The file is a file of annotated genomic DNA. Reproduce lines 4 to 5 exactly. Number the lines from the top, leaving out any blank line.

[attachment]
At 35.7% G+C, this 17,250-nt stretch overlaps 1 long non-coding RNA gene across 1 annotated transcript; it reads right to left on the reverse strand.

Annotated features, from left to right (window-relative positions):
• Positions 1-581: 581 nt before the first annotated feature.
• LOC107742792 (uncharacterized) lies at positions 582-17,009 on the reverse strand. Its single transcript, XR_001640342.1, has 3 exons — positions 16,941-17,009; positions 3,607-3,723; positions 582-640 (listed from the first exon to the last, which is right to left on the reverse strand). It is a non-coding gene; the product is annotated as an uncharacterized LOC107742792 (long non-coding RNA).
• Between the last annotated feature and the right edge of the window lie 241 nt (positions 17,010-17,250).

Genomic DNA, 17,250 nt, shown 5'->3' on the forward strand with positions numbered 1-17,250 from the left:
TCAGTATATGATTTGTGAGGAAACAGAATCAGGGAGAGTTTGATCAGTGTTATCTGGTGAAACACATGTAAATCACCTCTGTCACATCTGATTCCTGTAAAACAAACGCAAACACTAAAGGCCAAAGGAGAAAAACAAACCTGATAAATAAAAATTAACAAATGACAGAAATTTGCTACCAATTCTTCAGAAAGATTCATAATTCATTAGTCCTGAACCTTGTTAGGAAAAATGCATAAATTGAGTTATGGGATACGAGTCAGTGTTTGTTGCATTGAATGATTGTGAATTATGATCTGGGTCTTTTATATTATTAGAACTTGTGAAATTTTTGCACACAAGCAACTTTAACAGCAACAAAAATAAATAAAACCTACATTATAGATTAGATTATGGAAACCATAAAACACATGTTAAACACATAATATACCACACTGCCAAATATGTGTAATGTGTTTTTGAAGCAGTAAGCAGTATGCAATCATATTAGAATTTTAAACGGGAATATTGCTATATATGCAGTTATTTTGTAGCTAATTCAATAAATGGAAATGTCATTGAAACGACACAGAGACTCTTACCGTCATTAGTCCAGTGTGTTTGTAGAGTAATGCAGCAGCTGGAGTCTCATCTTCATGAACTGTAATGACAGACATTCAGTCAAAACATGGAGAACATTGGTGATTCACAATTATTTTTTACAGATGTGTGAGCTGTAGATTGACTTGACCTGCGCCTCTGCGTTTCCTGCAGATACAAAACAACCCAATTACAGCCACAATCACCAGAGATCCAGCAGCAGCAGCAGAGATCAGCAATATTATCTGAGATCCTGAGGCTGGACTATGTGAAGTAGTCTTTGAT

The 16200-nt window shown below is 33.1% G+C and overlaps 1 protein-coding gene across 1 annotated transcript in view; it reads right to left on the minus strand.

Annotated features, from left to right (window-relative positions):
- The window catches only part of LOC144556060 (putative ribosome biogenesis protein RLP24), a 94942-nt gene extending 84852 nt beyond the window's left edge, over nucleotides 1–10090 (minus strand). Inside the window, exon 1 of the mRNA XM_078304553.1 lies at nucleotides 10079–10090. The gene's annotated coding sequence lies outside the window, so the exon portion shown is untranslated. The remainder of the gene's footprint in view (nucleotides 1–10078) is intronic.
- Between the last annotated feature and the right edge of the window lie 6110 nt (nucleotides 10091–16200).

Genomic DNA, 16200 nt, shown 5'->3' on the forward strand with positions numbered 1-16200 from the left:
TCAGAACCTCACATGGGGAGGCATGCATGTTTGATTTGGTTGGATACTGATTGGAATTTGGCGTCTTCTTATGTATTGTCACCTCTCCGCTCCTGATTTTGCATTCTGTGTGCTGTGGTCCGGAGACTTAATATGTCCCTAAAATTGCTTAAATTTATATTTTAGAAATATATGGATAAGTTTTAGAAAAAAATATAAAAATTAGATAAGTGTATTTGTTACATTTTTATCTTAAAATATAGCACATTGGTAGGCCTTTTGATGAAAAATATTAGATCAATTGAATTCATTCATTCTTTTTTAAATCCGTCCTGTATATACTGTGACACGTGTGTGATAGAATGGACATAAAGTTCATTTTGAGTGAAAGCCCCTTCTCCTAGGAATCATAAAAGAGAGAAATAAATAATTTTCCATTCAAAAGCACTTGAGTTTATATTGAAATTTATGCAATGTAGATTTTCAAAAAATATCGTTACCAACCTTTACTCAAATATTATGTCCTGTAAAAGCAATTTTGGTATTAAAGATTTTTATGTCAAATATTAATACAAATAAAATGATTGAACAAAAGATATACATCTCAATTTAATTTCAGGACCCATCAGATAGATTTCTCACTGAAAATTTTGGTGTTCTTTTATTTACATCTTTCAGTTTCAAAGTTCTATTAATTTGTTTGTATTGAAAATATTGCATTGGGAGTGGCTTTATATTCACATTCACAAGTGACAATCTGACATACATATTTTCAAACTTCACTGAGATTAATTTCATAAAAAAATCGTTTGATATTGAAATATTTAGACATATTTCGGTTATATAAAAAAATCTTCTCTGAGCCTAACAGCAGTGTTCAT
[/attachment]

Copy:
• LOC107742792 (uncharacterized) lies at positions 582-17,009 on the reverse strand. Its single transcript, XR_001640342.1, has 3 exons — positions 16,941-17,009; positions 3,607-3,723; positions 582-640 (listed from the first exon to the last, which is right to left on the reverse strand). It is a non-coding gene; the product is annotated as an uncharacterized LOC107742792 (long non-coding RNA).
• Between the last annotated feature and the right edge of the window lie 241 nt (positions 17,010-17,250).